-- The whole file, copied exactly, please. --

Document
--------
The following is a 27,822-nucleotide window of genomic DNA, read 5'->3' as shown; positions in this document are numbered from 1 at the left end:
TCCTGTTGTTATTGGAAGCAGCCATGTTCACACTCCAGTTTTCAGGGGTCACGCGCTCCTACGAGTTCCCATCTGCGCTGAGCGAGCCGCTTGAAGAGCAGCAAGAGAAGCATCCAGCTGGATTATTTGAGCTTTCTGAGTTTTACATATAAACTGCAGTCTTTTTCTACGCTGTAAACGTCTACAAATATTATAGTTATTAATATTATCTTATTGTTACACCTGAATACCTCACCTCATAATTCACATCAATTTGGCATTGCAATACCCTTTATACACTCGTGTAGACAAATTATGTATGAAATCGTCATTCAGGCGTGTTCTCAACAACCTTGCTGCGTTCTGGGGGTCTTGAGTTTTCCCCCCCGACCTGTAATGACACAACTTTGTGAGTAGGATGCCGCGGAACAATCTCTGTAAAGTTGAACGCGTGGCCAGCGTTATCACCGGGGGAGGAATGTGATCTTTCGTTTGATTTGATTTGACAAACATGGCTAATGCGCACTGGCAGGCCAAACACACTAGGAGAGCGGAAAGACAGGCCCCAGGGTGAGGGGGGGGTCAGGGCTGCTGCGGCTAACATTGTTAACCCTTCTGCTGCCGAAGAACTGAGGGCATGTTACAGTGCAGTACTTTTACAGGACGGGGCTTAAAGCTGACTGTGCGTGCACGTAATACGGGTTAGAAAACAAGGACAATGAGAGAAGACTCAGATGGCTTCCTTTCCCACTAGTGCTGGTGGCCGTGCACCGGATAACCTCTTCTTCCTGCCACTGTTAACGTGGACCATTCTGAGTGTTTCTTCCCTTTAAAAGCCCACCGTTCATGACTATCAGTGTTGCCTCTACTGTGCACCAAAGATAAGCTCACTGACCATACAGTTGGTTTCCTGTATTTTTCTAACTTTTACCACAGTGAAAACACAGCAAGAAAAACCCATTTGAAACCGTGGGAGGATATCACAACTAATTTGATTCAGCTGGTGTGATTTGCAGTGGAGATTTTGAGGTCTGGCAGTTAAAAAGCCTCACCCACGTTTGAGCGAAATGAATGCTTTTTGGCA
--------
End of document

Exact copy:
The following is a 27,822-nucleotide window of genomic DNA, read 5'->3' as shown; positions in this document are numbered from 1 at the left end:
TCCTGTTGTTATTGGAAGCAGCCATGTTCACACTCCAGTTTTCAGGGGTCACGCGCTCCTACGAGTTCCCATCTGCGCTGAGCGAGCCGCTTGAAGAGCAGCAAGAGAAGCATCCAGCTGGATTATTTGAGCTTTCTGAGTTTTACATATAAACTGCAGTCTTTTTCTACGCTGTAAACGTCTACAAATATTATAGTTATTAATATTATCTTATTGTTACACCTGAATACCTCACCTCATAATTCACATCAATTTGGCATTGCAATACCCTTTATACACTCGTGTAGACAAATTATGTATGAAATCGTCATTCAGGCGTGTTCTCAACAACCTTGCTGCGTTCTGGGGGTCTTGAGTTTTCCCCCCCGACCTGTAATGACACAACTTTGTGAGTAGGATGCCGCGGAACAATCTCTGTAAAGTTGAACGCGTGGCCAGCGTTATCACCGGGGGAGGAATGTGATCTTTCGTTTGATTTGATTTGACAAACATGGCTAATGCGCACTGGCAGGCCAAACACACTAGGAGAGCGGAAAGACAGGCCCCAGGGTGAGGGGGGGGTCAGGGCTGCTGCGGCTAACATTGTTAACCCTTCTGCTGCCGAAGAACTGAGGGCATGTTACAGTGCAGTACTTTTACAGGACGGGGCTTAAAGCTGACTGTGCGTGCACGTAATACGGGTTAGAAAACAAGGACAATGAGAGAAGACTCAGATGGCTTCCTTTCCCACTAGTGCTGGTGGCCGTGCACCGGATAACCTCTTCTTCCTGCCACTGTTAACGTGGACCATTCTGAGTGTTTCTTCCCTTTAAAAGCCCACCGTTCATGACTATCAGTGTTGCCTCTACTGTGCACCAAAGATAAGCTCACTGACCATACAGTTGGTTTCCTGTATTTTTCTAACTTTTACCACAGTGAAAACACAGCAAGAAAAACCCATTTGAAACCGTGGGAGGATATCACAACTAATTTGATTCAGCTGGTGTGATTTGCAGTGGAGATTTTGAGGTCTGGCAGTTAAAAAGCCTCACCCACGTTTGAGCGAAATGAATGCTTTTTGGCA